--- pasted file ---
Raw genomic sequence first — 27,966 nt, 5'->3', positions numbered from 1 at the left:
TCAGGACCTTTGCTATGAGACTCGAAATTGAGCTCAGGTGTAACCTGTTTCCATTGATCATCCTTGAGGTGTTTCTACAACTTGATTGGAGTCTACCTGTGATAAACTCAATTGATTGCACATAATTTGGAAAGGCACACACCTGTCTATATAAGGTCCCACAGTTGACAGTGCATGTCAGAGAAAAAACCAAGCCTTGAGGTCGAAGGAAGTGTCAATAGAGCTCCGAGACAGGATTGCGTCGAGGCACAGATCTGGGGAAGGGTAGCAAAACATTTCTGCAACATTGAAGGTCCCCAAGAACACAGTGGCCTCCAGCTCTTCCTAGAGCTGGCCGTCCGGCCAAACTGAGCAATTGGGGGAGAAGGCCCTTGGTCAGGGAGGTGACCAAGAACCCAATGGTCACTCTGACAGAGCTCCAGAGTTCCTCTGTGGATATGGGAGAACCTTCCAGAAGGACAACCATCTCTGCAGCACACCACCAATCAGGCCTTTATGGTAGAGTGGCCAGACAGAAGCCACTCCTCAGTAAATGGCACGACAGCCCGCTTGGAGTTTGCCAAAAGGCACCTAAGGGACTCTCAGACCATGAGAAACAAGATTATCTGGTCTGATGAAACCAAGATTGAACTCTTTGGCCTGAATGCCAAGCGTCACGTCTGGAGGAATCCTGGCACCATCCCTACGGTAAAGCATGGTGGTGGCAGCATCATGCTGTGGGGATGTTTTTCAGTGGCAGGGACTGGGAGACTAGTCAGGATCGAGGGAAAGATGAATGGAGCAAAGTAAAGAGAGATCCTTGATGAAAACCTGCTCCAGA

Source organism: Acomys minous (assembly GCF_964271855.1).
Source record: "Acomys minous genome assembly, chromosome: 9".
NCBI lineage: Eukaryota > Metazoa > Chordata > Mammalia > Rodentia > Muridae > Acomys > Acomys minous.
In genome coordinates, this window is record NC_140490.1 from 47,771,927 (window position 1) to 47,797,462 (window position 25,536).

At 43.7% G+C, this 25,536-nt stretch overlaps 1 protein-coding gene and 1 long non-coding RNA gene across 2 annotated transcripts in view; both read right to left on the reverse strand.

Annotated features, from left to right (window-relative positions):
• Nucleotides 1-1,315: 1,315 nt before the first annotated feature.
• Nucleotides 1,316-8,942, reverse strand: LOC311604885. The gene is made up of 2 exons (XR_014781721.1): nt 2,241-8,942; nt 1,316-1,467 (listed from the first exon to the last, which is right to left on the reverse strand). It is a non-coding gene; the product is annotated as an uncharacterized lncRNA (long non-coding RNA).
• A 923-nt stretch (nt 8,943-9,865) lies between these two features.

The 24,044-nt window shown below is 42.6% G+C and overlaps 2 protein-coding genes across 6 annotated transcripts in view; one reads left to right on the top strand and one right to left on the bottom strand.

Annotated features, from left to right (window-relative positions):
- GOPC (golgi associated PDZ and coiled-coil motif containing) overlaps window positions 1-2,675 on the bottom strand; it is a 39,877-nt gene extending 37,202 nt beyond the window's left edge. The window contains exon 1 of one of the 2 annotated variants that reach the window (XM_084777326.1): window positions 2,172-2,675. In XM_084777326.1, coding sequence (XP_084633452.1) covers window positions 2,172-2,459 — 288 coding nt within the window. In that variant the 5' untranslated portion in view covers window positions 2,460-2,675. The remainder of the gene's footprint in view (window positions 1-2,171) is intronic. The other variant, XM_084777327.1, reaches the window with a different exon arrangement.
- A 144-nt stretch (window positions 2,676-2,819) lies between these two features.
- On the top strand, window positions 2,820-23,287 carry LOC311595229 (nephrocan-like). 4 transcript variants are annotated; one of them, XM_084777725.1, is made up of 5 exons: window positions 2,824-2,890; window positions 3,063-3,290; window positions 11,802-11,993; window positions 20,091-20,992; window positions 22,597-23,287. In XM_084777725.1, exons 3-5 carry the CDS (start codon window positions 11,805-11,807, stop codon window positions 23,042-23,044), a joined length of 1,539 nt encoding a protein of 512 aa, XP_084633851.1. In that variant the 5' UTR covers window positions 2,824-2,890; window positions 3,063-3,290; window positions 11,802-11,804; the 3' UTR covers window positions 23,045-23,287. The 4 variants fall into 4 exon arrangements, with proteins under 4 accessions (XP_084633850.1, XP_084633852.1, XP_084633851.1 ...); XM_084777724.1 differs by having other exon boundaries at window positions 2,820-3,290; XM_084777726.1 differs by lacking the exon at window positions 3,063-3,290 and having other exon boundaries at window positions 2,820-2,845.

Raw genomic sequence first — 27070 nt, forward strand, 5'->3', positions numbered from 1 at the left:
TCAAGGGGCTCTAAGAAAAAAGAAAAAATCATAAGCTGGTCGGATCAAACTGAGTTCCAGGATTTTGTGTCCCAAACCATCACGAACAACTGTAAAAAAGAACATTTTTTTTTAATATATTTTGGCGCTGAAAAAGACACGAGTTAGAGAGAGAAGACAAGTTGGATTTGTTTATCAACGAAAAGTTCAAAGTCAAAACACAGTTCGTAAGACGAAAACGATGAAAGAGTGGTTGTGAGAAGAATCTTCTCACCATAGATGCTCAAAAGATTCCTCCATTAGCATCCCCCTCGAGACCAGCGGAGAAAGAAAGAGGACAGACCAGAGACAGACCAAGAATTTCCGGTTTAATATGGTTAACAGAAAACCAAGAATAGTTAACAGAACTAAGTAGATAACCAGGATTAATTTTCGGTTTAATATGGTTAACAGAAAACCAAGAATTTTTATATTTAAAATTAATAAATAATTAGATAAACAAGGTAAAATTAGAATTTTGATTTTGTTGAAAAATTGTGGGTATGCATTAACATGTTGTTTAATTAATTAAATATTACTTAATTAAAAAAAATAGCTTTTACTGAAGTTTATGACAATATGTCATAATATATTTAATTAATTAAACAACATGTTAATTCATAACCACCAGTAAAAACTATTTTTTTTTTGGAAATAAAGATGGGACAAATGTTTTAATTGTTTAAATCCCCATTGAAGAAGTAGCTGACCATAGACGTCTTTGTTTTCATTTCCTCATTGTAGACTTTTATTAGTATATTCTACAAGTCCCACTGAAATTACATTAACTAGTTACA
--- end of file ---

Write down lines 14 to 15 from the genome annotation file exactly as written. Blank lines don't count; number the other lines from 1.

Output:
- GOPC (golgi associated PDZ and coiled-coil motif containing) overlaps window positions 1-2,675 on the bottom strand; it is a 39,877-nt gene extending 37,202 nt beyond the window's left edge. The window contains exon 1 of one of the 2 annotated variants that reach the window (XM_084777326.1): window positions 2,172-2,675. In XM_084777326.1, coding sequence (XP_084633452.1) covers window positions 2,172-2,459 — 288 coding nt within the window. In that variant the 5' untranslated portion in view covers window positions 2,460-2,675. The remainder of the gene's footprint in view (window positions 1-2,171) is intronic. The other variant, XM_084777327.1, reaches the window with a different exon arrangement.
- A 144-nt stretch (window positions 2,676-2,819) lies between these two features.